Chris D. Meletis, N.D.
An ever increasing number of patients are presenting to primary care practitioners with immune dysfunctions and various common infections. Of course, the challenge for a practitioner who is faced with such a patient is to intervene acutely while addressing the underlying cause of the illness to prevent a chronic pattern from developing. Proper nutrition is truly the best approach to preventing illness and supporting the immune system in order to protect the body maximally.
Indeed, foods can be “the best medicine,” if the right foods are consumed. Ingesting the proper balance of macronutrients, proteins, fats, and carbohydrates is the first step toward more optimal immune functioning. The basic dietary rule is moderation and diversification: If your patients are eating whole foods, that have had a minimum of processing, from each of the basic food groups, these patients will have a head start when it comes to fortifying their bodies against immune challenges.
Marginal deficiencies are by far the most prevalent dietary problems seen in the United States. These problems can take the form of protein or caloric deficiencies. However, the largest problem is that most patients consume a relatively limited diet that is high in repetition and is all too often lacking in whole foods, such as fresh fruit, vegetables, and unrefined grains.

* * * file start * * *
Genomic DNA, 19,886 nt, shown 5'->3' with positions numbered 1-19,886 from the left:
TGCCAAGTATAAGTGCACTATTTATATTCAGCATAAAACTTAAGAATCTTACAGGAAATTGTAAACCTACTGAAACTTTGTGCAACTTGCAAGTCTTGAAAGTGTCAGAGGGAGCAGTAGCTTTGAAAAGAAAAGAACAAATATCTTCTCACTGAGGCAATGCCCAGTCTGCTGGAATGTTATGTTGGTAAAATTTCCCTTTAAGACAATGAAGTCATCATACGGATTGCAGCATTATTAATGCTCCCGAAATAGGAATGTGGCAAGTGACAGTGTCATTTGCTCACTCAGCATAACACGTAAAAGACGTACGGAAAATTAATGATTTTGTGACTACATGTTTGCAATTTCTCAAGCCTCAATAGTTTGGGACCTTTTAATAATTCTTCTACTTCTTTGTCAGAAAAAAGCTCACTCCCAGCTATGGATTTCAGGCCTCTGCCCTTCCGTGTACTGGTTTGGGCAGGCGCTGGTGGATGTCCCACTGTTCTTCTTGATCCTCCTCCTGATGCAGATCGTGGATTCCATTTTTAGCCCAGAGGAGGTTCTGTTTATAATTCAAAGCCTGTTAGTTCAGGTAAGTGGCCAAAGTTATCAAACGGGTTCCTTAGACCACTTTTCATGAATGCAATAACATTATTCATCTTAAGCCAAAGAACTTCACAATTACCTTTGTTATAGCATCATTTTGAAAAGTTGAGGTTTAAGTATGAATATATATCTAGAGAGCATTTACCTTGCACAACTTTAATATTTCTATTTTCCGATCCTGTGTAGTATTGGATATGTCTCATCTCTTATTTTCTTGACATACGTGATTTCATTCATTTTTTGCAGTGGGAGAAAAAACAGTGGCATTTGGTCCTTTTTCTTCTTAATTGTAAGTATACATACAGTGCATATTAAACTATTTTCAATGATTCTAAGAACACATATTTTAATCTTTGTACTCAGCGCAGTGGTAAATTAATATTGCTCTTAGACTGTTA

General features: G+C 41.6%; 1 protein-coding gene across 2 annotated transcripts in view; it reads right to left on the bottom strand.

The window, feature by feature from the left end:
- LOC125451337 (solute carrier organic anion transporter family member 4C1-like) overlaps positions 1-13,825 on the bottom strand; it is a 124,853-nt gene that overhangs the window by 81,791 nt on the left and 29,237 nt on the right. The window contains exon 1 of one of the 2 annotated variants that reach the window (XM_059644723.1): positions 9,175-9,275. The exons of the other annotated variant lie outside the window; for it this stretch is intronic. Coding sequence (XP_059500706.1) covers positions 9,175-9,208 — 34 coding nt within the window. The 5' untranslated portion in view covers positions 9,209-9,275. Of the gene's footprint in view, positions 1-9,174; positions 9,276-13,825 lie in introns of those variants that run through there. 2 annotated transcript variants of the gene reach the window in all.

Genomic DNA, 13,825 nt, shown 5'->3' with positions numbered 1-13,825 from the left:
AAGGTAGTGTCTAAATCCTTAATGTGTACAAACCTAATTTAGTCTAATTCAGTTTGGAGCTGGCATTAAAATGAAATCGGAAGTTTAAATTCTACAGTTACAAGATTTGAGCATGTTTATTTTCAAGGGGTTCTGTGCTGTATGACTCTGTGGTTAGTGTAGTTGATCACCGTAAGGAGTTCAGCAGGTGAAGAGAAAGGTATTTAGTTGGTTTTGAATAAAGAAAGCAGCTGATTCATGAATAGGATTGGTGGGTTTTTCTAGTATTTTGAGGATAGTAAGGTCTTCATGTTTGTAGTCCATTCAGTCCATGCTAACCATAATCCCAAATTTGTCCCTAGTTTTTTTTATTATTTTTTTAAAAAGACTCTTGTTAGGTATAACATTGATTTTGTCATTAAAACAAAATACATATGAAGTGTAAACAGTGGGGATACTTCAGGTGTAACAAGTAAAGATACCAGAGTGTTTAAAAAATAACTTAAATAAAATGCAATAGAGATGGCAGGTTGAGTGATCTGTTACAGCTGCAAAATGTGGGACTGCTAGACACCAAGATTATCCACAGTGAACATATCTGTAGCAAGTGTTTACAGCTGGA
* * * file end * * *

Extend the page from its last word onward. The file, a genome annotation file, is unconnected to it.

America’s fascination with sugar also contributes largely to immunosuppression. The average person consumes 500 calories (125 g) directly from sucrose and an additional 200 calories (50 g) from other refined sugar sources. Research has documented that consumption of 100 g (less than the average daily intake) of sugar leads to reduced immune function. Within 30 minutes of consuming 100 g of carbohydrate, white-blood-cell activity become depressed; this lasts for approximately 5 hours. During the course of this carbohydrate-triggered immunosuppression, there is commonly a 50 percent decrease in white-blood-cell functioning.1’2
Even when patients consume relatively healthy diets, augmentation of such diets can prove to be helpful when patients are suffering from acute or chronic illnesses. Health-oriented patients often choose to engage in preventive supplementation. However, when it comes to immune modulating, nutrient selection should take into account whole-body health and not merely perceived needs. When the right nutrients are selected, not only can immune support be offered, but patients’ other health conditions may also be addressed. Many nutrients frequently support multiple biochemical pathways and assist in correcting physiologic imbalances.